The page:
Roger Federer Interview - Miami, Apr 1

Posted on April 2, 2008

R. FEDERER/J. Acasuso

7­6, 6­2

An interview with: ROGER FEDERER

THE MODERATOR: Questions, please.

Q. Obviously pretty good serving day, would you say?
ROGER FEDERER: Yeah, I mean, it's always nice when you feel well from the beginning on your serve. Again, it was quite some wind on the court again, not as much from the side but more from the behind.
You could really serve well from one end and have to be really careful on the other end, you know, because you had a big advantage sort of in the baseline rallies. It was key for me to serve well, especially in the beginning and, you know, it was a good serving day today. I was very happy with it.

Q. Once you pulled out the tiebreak, seemed like he just went away. Does that happen often? Seems like it does. Do you sense that from the opponents sometimes?
ROGER FEDERER: I played a good game to break, you know, hit a very good return to go up Love­15, and sort of from there everything's a bit easier. But I think maybe his serve started to let him down a little bit where he really saved himself the entire first set.
I think he served quite a few break points he had, and then also he had already started to leave in the tiebreaker, you know, his serve. His serve he served double fault. I think I was serving better than him today, which is key.

Q. Out of all the sort of outdoor hard court places you play, how do the conditions here suit you? There's wind and the humidity. How does this rate as a place to play for you?
ROGER FEDERER: Well, I was successful as a junior already back in '98. Winning the Orange Bowl here. Obviously the climate was a little bit different, maybe not as humid. I always struggled in the humidity when I was younger. I also struggled in the wind actually, and in America in general.
So it wasn't a place where I made a breakthrough very easy until one day I won every tournament there was to win in America. (laughter.)
The wind started to really become sort of something I enjoyed, you know, playing in. The challenge of, you know, choosing the right tactics, as my footwork and, you know, technique are better and better.
I think I really enjoy the challenge and the humidity. I started to not to enjoy but got used to once I started to really do these tough practice sessions in the summer in Dubai for the last three years. Ever since I've never had a problem again in the heat.

Q. If you win this tournament, will you sort of silence those people who began to doubt you a bit after your recent setbacks and problems, or do you think you've done that already?
ROGER FEDERER: Umm, I don't know. I mean, you guys are writing the stuff, and some people always talk a little bit too quickly. Some guys, you know, are nicer to me. I can't control that.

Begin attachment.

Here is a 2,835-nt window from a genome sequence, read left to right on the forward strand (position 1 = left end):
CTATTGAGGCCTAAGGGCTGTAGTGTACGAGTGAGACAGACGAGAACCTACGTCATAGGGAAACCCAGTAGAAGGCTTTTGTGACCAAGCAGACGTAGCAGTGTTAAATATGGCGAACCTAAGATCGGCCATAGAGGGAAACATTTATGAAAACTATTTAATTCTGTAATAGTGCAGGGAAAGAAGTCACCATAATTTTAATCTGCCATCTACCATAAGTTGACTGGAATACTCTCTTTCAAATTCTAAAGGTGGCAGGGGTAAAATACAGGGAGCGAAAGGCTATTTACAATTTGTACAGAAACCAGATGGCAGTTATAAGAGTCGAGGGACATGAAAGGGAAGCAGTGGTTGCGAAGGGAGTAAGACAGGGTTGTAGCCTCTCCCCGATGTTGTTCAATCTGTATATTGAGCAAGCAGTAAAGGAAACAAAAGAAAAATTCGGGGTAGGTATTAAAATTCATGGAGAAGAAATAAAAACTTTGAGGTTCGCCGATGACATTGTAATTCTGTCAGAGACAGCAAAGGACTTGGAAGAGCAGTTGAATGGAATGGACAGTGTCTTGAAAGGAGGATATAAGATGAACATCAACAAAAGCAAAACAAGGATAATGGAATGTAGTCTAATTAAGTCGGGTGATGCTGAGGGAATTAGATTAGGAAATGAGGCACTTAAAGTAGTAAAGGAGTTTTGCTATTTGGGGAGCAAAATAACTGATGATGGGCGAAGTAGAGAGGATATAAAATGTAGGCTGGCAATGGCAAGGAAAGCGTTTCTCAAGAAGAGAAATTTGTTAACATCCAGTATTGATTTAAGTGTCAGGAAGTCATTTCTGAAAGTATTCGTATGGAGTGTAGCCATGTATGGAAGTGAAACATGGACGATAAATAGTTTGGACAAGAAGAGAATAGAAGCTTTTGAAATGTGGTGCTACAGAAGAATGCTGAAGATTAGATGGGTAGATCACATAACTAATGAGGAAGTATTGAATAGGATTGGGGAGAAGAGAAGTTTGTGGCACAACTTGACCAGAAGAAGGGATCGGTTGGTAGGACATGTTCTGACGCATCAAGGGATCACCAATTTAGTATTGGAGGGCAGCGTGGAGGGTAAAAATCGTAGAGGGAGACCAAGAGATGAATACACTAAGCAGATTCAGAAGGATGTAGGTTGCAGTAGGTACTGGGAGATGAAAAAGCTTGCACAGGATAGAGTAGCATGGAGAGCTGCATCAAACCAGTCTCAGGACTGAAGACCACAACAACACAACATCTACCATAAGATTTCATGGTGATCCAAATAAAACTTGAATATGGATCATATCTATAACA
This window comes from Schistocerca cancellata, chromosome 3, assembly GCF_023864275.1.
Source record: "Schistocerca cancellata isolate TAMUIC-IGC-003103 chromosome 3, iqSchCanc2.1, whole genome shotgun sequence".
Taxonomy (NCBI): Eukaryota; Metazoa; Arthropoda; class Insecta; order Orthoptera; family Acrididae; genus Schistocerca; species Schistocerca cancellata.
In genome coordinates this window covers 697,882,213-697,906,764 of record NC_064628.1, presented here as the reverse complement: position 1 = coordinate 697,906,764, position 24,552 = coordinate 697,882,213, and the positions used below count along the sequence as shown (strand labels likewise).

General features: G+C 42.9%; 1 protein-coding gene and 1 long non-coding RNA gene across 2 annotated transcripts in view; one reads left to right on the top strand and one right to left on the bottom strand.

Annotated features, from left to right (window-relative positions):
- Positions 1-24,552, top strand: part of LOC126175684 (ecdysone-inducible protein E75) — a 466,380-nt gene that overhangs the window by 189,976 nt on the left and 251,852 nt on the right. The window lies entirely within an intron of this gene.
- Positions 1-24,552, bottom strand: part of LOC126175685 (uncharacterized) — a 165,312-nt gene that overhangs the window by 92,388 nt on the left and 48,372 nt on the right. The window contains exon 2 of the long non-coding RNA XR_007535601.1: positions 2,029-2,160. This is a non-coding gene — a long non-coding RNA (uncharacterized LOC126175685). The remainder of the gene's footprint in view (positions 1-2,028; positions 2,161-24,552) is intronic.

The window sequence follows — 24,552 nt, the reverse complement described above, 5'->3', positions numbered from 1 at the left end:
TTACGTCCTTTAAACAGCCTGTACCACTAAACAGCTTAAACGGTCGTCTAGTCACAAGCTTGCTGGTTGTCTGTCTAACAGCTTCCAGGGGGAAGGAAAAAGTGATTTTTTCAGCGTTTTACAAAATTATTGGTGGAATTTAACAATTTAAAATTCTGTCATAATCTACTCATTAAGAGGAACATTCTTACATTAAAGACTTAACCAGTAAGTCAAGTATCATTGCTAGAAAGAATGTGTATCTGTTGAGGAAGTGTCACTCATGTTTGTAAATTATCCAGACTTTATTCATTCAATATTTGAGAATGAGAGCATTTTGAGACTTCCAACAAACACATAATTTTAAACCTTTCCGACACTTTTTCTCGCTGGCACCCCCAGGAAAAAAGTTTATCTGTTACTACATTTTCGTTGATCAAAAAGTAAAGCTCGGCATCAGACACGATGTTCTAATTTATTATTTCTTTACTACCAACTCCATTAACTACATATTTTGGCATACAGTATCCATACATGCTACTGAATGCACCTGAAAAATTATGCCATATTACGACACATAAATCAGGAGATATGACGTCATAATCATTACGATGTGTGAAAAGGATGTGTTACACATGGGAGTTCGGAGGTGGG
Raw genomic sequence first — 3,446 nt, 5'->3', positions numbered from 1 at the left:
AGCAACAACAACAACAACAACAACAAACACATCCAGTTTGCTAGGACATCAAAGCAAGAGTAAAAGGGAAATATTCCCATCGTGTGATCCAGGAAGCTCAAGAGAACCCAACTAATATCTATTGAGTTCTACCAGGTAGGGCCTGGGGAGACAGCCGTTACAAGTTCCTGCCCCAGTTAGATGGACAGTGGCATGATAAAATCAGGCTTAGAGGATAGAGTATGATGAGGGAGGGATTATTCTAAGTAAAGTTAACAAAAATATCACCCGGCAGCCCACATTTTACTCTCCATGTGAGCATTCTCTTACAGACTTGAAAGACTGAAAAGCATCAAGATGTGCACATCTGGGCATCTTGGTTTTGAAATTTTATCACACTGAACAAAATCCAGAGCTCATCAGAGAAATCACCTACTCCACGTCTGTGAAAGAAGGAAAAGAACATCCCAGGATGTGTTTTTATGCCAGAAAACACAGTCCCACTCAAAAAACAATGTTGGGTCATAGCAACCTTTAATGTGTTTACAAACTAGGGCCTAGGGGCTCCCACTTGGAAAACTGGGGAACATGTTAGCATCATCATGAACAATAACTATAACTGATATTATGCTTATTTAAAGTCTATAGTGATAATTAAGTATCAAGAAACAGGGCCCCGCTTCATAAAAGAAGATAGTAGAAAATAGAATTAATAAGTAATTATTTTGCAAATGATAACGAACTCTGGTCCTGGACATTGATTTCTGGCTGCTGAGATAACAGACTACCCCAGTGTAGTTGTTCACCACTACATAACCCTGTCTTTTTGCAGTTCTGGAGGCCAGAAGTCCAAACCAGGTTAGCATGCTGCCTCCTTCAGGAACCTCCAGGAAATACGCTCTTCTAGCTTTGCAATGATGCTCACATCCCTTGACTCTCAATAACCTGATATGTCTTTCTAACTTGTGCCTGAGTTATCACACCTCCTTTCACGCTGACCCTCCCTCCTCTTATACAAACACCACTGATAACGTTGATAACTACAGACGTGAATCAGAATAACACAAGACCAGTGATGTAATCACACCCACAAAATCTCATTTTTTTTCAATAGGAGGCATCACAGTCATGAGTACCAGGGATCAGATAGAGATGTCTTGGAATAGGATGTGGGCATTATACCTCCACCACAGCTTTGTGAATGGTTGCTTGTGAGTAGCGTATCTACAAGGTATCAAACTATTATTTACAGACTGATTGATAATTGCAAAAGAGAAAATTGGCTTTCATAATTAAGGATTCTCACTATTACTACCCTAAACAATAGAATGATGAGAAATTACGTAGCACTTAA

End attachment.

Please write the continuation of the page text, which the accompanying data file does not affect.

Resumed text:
But for me it was really a matter of getting back on tour, playing matches, and hopefully playing well. I think I did well under the circumstances I was under.
I mean, I can hardly rate really the Australian Open too much because of what I went through, you know. I can't even tell how my game really was. Now I feel like I'm playing well. You can tell, as well, I'm moving well and playing well and serving well. That's what it comes down to for me.
All these matches are a grind. If you look back you always probably thought I won every match 6­2, 6­3. It wasn't like that. I had many matches I came through in a close way, and that's what made me the best player for so long, is winning those big points over and over again.
That's what I wasn't able to do against Murray and wasn't able to do against Djokovic, and you'll always get matches like this. Then right away it looks like you're not on top of your game. A lot of those matches I just couldn't pull it off.

Q. If there's one thing that's important playing in the wind, what is it? Is it patience? What aspect is important playing in the wind?
ROGER FEDERER: I think you've got to be able to keep your calm, you know, patience, in a way. I think you've got to have good footwork and be strong mentally of choosing the right shot at the right time but. You can play great but play wrong in the wind and you'll have no chance, you know. So I think you have to really have to play smart in the wind.

Q. There's going to be a three­set final this year. How do you feel about that? There are mixed reviews.
ROGER FEDERER: This is a subject to talk about, you know. Because I'm a fan of the best­of­five­set finals. But then if you look at the long run of every tournament, we've had many problems throughout the last few seasons where we play a five setter here and guys then pull out the next week.
It's happened especially in back­to­back tournaments in Rome and Hamburg, maybe Toronto and Cincinnati before where they didn't always have five­set finals. But another tournament gets hurt under those circumstances.